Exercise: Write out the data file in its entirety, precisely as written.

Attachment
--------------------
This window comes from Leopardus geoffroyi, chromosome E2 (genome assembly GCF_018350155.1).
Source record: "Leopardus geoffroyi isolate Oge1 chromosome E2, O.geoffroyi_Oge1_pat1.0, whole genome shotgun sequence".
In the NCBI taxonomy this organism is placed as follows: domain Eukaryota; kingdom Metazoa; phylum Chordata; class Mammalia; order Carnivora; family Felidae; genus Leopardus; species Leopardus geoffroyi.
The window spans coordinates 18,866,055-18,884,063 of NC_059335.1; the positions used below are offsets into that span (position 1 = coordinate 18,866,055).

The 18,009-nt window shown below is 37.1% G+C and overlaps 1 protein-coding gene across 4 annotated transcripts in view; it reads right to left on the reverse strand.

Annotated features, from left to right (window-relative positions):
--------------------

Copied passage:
This window comes from Leopardus geoffroyi, chromosome E2 (genome assembly GCF_018350155.1).
Source record: "Leopardus geoffroyi isolate Oge1 chromosome E2, O.geoffroyi_Oge1_pat1.0, whole genome shotgun sequence".
In the NCBI taxonomy this organism is placed as follows: domain Eukaryota; kingdom Metazoa; phylum Chordata; class Mammalia; order Carnivora; family Felidae; genus Leopardus; species Leopardus geoffroyi.
The window spans coordinates 18,866,055-18,884,063 of NC_059335.1; the positions used below are offsets into that span (position 1 = coordinate 18,866,055).

The 18,009-nt window shown below is 37.1% G+C and overlaps 1 protein-coding gene across 4 annotated transcripts in view; it reads right to left on the reverse strand.

Annotated features, from left to right (window-relative positions):